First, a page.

The Oaks, to be run for the 232nd time tomorrow, is actually the senior of the two Classics at Epsom, having been founded the year before the Derby. And indeed, the filly-only contest provided the pattern for the race that ultimately became the world's most famous, for four Derbys were run before its distance was extended from a mile to the 12 furlongs that had always been the Oaks trip.
But as far as the ability of the protagonists is concerned, the distaff event is the junior partner. The female of the thoroughbred species has long been recognised as largely less deadly than the male; even Pretty Polly, the best of them all, could not be ranked in the top 50 of all-time talent when measured against males.
Pretty Polly, winner of 22 of her 24 races, won her Oaks back in 1904 and was, uniquely for a filly, the best racehorse of her year at two, three and four. But for an Oaks winner to be judged better than the Derby winner of the same season is a rarity; since Pretty Polly proved herself superior to St Amant, only seven could come under consideration (even in mathematical ratings there is a degree of subjectivity) to have followed in her hoofprints.
On the eve of the ultimate single-sex prize for fillies, these amazons deserve to be named, in chronological order Rockfel (better than Bois Roussel in 1938), Godiva (Pont l'Eveque, 1940); Sun Chariot (Watling Street, 1942), Petite Etoile (Parthia, 1959), Pawneese (Empery 1976), Balanchine (Shaamit 1994) and, most recently, Ouija Board, who had North Light behind her when they met in the Prix de l'Arc de Triomphe six years ago.
Fifteen are due to try for their place in the pantheon tomorrow. The favourite Aviate is trained by the man with the outstanding modern record in the race. Henry Cecil, with eight Oaks to his credit, also fields Timepiece and if either were to prevail, it would make him the second most successful trainer ever in the event, after Robert Robson, who sent out a dozen winners between 1802 and 1825.
In contrast, Cecil's former assistant David Lanigan, who helped the Warren Place maestro with the preparation of 2007 heroine Light Shift, will have not only his first Oaks runner, but his first runner in any Classic, in Meeznah, who earned her place in the spotlight by winning her maiden by nine lengths at Newmarket last month.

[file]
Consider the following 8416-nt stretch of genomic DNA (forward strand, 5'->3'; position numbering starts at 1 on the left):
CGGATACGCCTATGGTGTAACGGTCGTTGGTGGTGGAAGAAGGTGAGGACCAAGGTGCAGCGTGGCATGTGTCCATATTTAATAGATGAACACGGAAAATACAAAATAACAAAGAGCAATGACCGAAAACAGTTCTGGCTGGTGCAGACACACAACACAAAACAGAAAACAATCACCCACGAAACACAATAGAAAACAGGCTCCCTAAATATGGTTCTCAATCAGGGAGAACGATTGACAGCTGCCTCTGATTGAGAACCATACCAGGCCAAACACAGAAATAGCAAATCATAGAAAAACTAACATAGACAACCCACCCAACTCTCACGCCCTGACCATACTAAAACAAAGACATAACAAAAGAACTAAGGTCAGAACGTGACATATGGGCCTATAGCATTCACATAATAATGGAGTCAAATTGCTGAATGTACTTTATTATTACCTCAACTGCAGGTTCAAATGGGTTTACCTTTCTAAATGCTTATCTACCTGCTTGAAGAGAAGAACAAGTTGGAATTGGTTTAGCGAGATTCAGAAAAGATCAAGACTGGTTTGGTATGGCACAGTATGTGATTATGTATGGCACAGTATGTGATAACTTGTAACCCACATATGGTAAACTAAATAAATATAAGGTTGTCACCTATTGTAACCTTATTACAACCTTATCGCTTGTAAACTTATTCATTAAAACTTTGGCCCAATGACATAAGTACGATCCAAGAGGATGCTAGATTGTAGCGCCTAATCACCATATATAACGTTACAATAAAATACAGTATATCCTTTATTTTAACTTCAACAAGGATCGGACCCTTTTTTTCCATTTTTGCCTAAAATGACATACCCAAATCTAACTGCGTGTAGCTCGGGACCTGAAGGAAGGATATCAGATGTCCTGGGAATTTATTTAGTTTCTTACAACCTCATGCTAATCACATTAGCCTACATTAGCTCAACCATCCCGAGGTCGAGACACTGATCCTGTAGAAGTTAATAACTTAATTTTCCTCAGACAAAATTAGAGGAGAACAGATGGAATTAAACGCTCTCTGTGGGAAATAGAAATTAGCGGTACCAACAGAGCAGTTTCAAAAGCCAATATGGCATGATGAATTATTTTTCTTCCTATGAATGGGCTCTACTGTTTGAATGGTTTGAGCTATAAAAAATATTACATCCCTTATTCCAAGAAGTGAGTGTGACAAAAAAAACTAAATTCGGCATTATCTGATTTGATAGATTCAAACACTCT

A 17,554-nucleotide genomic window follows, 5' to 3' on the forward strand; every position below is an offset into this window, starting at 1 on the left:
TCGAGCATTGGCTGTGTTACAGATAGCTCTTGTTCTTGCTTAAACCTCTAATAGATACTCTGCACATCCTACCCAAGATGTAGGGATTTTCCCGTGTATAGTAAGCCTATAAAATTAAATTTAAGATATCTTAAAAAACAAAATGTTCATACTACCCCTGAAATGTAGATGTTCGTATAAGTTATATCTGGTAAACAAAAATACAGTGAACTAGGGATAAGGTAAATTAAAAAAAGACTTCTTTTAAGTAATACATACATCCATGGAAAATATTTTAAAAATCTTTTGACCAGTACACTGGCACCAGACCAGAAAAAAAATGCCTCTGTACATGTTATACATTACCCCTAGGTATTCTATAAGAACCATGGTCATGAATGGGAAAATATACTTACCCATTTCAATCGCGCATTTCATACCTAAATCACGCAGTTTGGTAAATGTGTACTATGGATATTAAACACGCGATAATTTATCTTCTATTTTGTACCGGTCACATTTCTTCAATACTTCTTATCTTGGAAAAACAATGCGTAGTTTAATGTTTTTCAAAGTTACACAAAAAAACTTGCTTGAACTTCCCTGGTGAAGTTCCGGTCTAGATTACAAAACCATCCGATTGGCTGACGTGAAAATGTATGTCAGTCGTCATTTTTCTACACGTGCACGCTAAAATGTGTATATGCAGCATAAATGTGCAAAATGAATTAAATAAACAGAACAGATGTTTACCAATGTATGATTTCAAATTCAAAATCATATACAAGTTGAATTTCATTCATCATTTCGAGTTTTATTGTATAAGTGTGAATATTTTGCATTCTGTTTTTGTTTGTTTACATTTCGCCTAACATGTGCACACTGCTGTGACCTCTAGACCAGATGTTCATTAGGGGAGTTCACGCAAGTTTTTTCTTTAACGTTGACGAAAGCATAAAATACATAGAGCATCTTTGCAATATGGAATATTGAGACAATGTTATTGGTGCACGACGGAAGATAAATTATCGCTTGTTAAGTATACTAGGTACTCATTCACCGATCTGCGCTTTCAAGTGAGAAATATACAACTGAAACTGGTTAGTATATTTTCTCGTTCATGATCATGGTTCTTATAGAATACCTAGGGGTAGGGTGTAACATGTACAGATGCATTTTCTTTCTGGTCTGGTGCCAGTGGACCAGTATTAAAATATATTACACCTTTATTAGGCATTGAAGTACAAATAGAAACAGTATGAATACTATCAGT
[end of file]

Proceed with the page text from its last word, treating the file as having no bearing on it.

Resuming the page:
Lanigan, who set up on his own in Newmarket two years ago, is relishing the ambitious venture. "The plan was to go down a more conventional route, a maiden and then one of the trials," he said yesterday, "but our hand was rather forced when she bruised a foot early in the spring and it took longer to clear than we had anticipated.
"I did expect her to win at Newmarket, but she did it rather more comfortably than we had imagined, so we'll give her the chance in the big one. We've always thought a lot of her – she is a good, big, strong, scopey filly – and she did a piece of work last week that was very encouraging."
Meeznah is one of the outsiders, at 33-1. But the gamble in recent days has been on the once-raced Sajjhaa, now jostling Rumoush for second favouritism. One difference is that Sajjhaa, who won on her debut 14 days ago by seven lengths, is trained by a man with previous, Michael Jarvis, who scored with the almost-as-inexperienced Eswarah five years ago.
Victory for Cecil would be some compensation for the loss of the 1,000 Guineas after the disqualification of Jacqueline Quest, and for Marcus Tregoning, handler of Rumoush, a similar salve after the galling 2,000 Guineas success of Makfi, a cast-off from his stable.
And for Barry Hills, should Champagnelifestyle triumph, it would be the end of 38 years of Epsom hurt. The veteran trainer has neither a Derby nor an Oaks to his credit, despite some near misses, notably with Rheingold and Hawaiian Sound in the colts' race and Dibidale, Slightly Dangerous and, last year, High Heeled in the fillies'. Tomorrow will be his 36th shot at the Oaks.
In the card's other Grade One showpiece, the 10-runner Coronation Cup, last year's Derby and Oaks form are represented by Fame And Glory, runner-up to Sea The Stars in the former, and Sariska, winner of the latter.
Johnny Murtagh has been confirmed as rider of Saturday's Derby favourite Jan Vermeer, with Colm O'Donoghue on the Ballydoyle second string Midas Touch and Seamie Heffernan on the pacemaker At First Sight. The yard's Dante Stakes winner Cape Blanco will join Viscount Nelson in the Prix du Jockey-Club on Sunday.
Sue Montgomery's Nap
Sharedah (2.20 Lingfield) An opportunity looks to have been found for the Pivotal half-sister to Maraahel, a promising third on her debut three weeks ago despite a slow start, to add to her paddock value.
Newbury Street (2.40 Hamilton) Already a winner in this grade and races off the same mark as for his narrow victory two weeks ago, when he seemed to have a little in hand.
One to watch
High Ransom (M A Jarvis) Produced her best effort over 12 furlongs at Chepstow on Monday and should pay her way in middle-distance handicaps.
Where the money's going
Versatile Rite Of Passage, third in last year's Cheltenham Festival Bumper and the winner of the Irish November Handicap and four hurdle races, was cut yesterday for the Ascot Gold Cup, from 20-1 to 14-1 with Paddy Power.
Chris McGrath's Nap
Lady Eclair (4.40 Hamilton)